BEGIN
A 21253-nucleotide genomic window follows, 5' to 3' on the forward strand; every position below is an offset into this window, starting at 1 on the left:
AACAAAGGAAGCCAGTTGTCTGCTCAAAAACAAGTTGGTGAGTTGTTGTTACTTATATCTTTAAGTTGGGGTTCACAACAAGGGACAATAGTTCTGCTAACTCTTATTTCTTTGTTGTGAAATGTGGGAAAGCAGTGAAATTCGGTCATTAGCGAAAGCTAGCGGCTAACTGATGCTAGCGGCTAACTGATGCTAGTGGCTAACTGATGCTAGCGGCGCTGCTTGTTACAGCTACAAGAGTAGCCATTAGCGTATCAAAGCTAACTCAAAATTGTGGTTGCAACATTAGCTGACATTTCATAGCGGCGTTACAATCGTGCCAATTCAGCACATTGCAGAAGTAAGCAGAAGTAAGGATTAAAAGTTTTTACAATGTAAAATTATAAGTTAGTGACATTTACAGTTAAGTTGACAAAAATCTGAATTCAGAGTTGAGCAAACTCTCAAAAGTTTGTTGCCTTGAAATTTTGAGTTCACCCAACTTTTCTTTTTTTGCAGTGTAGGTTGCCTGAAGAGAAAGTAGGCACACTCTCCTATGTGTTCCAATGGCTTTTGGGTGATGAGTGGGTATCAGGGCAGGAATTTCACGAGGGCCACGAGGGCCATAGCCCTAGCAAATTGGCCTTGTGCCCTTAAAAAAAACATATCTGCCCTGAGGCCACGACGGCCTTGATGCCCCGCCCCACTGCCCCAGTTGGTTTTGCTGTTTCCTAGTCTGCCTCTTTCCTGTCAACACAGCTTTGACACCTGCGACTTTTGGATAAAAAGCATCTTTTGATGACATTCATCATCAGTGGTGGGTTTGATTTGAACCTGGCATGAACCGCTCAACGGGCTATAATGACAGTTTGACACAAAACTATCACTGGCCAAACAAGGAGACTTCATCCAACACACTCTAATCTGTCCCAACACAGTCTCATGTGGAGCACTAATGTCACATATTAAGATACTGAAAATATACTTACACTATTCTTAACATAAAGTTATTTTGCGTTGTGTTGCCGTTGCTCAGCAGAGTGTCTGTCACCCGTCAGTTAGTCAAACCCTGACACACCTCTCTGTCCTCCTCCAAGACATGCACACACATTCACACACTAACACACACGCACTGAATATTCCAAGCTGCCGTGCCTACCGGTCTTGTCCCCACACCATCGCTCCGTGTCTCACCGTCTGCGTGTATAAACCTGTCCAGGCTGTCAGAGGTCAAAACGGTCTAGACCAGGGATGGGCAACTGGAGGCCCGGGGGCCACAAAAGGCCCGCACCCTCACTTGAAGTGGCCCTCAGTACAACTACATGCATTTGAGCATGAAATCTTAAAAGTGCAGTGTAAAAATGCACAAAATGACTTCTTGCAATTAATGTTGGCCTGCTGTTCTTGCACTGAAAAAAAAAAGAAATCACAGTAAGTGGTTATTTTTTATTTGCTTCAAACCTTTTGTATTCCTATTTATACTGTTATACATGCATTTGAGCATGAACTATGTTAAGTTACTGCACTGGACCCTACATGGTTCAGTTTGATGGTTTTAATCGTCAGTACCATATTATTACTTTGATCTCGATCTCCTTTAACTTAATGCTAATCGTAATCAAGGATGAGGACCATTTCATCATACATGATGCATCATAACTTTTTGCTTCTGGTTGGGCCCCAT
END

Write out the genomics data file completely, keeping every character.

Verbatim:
A 21253-nucleotide genomic window follows, 5' to 3' on the forward strand; every position below is an offset into this window, starting at 1 on the left:
AACAAAGGAAGCCAGTTGTCTGCTCAAAAACAAGTTGGTGAGTTGTTGTTACTTATATCTTTAAGTTGGGGTTCACAACAAGGGACAATAGTTCTGCTAACTCTTATTTCTTTGTTGTGAAATGTGGGAAAGCAGTGAAATTCGGTCATTAGCGAAAGCTAGCGGCTAACTGATGCTAGCGGCTAACTGATGCTAGTGGCTAACTGATGCTAGCGGCGCTGCTTGTTACAGCTACAAGAGTAGCCATTAGCGTATCAAAGCTAACTCAAAATTGTGGTTGCAACATTAGCTGACATTTCATAGCGGCGTTACAATCGTGCCAATTCAGCACATTGCAGAAGTAAGCAGAAGTAAGGATTAAAAGTTTTTACAATGTAAAATTATAAGTTAGTGACATTTACAGTTAAGTTGACAAAAATCTGAATTCAGAGTTGAGCAAACTCTCAAAAGTTTGTTGCCTTGAAATTTTGAGTTCACCCAACTTTTCTTTTTTTGCAGTGTAGGTTGCCTGAAGAGAAAGTAGGCACACTCTCCTATGTGTTCCAATGGCTTTTGGGTGATGAGTGGGTATCAGGGCAGGAATTTCACGAGGGCCACGAGGGCCATAGCCCTAGCAAATTGGCCTTGTGCCCTTAAAAAAAACATATCTGCCCTGAGGCCACGACGGCCTTGATGCCCCGCCCCACTGCCCCAGTTGGTTTTGCTGTTTCCTAGTCTGCCTCTTTCCTGTCAACACAGCTTTGACACCTGCGACTTTTGGATAAAAAGCATCTTTTGATGACATTCATCATCAGTGGTGGGTTTGATTTGAACCTGGCATGAACCGCTCAACGGGCTATAATGACAGTTTGACACAAAACTATCACTGGCCAAACAAGGAGACTTCATCCAACACACTCTAATCTGTCCCAACACAGTCTCATGTGGAGCACTAATGTCACATATTAAGATACTGAAAATATACTTACACTATTCTTAACATAAAGTTATTTTGCGTTGTGTTGCCGTTGCTCAGCAGAGTGTCTGTCACCCGTCAGTTAGTCAAACCCTGACACACCTCTCTGTCCTCCTCCAAGACATGCACACACATTCACACACTAACACACACGCACTGAATATTCCAAGCTGCCGTGCCTACCGGTCTTGTCCCCACACCATCGCTCCGTGTCTCACCGTCTGCGTGTATAAACCTGTCCAGGCTGTCAGAGGTCAAAACGGTCTAGACCAGGGATGGGCAACTGGAGGCCCGGGGGCCACAAAAGGCCCGCACCCTCACTTGAAGTGGCCCTCAGTACAACTACATGCATTTGAGCATGAAATCTTAAAAGTGCAGTGTAAAAATGCACAAAATGACTTCTTGCAATTAATGTTGGCCTGCTGTTCTTGCACTGAAAAAAAAAAGAAATCACAGTAAGTGGTTATTTTTTATTTGCTTCAAACCTTTTGTATTCCTATTTATACTGTTATACATGCATTTGAGCATGAACTATGTTAAGTTACTGCACTGGACCCTACATGGTTCAGTTTGATGGTTTTAATCGTCAGTACCATATTATTACTTTGATCTCGATCTCCTTTAACTTAATGCTAATCGTAATCAAGGATGAGGACCATTTCATCATACATGATGCATCATAACTTTTTGCTTCTGGTTGGGCCCCAT